Welcome to our weekend conversation!
I’d like to talk about Submittable. What’s the dealie, friends?
In my most recent interview with Whitney Koo, Editor of Gasher, I joked that editors sometimes describe Submittable as the lit mag mafia. (I want to give props here to Whitney, who has gone above and beyond the call of duty to ensure that submissions to her magazine always remain free.)
The truth is, I actually don’t know very much about the mechanics of Submittable. I don’t know how much it costs for editors. I don’t know why some editors have to cap submissions at a certain level, and/or have to cap free submissions after a certain point.
I know that many editors are frustrated with or cannot afford the platform. For these reasons, some never stopped using simple email submissions. Others are migrating to Duosoma. Others continue to use Submission Manager.
But I don’t know what Submittable’s costs are, why journals feel so beholden to the platform, or any details at all of what actually goes on behind the scenes.
And, if you know anything about me by now, it is that I must know what goes on behind the scenes.
Also, I don’t like seeing people with little money exploited in order to subsidize large companies with lots of money.
Is that what is happening here?
According to Crunchbase, as of June 2022, “Submittable has raised a total of $64.3M in funding over 7 rounds.”
Is Submittable itself taking home a ton of profit? Not necessarily. Their funding comes largely from venture capital firms. Thus Submittable is beholden to its investors. Everyone here must get paid.
Everyone, that is, except the writer.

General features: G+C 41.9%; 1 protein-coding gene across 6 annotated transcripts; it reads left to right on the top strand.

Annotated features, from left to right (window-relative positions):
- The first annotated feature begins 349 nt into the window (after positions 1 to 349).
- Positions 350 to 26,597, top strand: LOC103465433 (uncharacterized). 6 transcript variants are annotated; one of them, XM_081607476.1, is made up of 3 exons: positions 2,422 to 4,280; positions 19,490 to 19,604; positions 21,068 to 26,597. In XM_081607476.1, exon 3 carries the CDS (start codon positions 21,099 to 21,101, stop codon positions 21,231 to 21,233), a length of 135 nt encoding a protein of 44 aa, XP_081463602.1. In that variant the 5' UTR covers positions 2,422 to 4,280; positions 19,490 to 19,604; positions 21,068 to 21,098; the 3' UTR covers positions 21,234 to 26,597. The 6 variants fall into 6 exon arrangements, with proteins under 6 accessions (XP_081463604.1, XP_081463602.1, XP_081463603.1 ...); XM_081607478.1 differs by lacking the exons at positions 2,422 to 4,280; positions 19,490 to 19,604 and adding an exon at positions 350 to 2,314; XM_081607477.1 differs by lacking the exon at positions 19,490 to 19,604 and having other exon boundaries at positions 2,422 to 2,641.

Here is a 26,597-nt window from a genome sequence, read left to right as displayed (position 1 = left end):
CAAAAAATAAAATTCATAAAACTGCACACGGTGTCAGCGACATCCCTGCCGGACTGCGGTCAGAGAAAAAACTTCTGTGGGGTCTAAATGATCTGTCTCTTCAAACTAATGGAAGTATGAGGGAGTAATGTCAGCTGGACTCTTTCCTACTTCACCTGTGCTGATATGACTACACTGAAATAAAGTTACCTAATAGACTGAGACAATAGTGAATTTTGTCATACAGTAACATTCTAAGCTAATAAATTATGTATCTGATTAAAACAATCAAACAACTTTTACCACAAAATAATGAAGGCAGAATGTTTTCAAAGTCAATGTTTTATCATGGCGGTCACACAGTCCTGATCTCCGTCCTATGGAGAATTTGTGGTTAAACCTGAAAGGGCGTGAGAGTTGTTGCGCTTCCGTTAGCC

And it’s the writer upon whose labor this entire endeavor rests. For without us, there would be no literary magazines at all. (And without literary magazines, there would be no submissions portal. And without a submissions portal, there would be nothing for Submittable to sell, and nothing for the investors to invest in.)
Of course, writers sometimes do get paid for their stories, essays and poems. But not always, and not very much when they do.
What we have, then, is a curious little situation: a bunch of people with not very much money doing a ton of work, and then paying in order to sustain a company that has raised over $60 million, which is itself sharing its profits with companies that also fundraise for millions of dollars.
Do I have that right?
All of this is not to tell writers that they should or should not pay submission fees. You know your own budget, your own ethical code and your own ambition. Personally, I do pay submission fees, though rarely will I pay over five bucks, and even that is usually more than I’m willing to pay.
What I would like to understand here is how Submittable works on the editorial end. I think a whole lot of writers would also like to know why, exactly, they are being charged fees in order to have their work considered by magazines.
If you are an editor with insights, can you share how Submittable works? Are you happy with the software? Have you considered using other platforms?
Is the system here fair?
Is there a better way?
What would help writers to know?
Did I misunderstand this situation entirely? What did I miss?
Let’s talk about Submittable!
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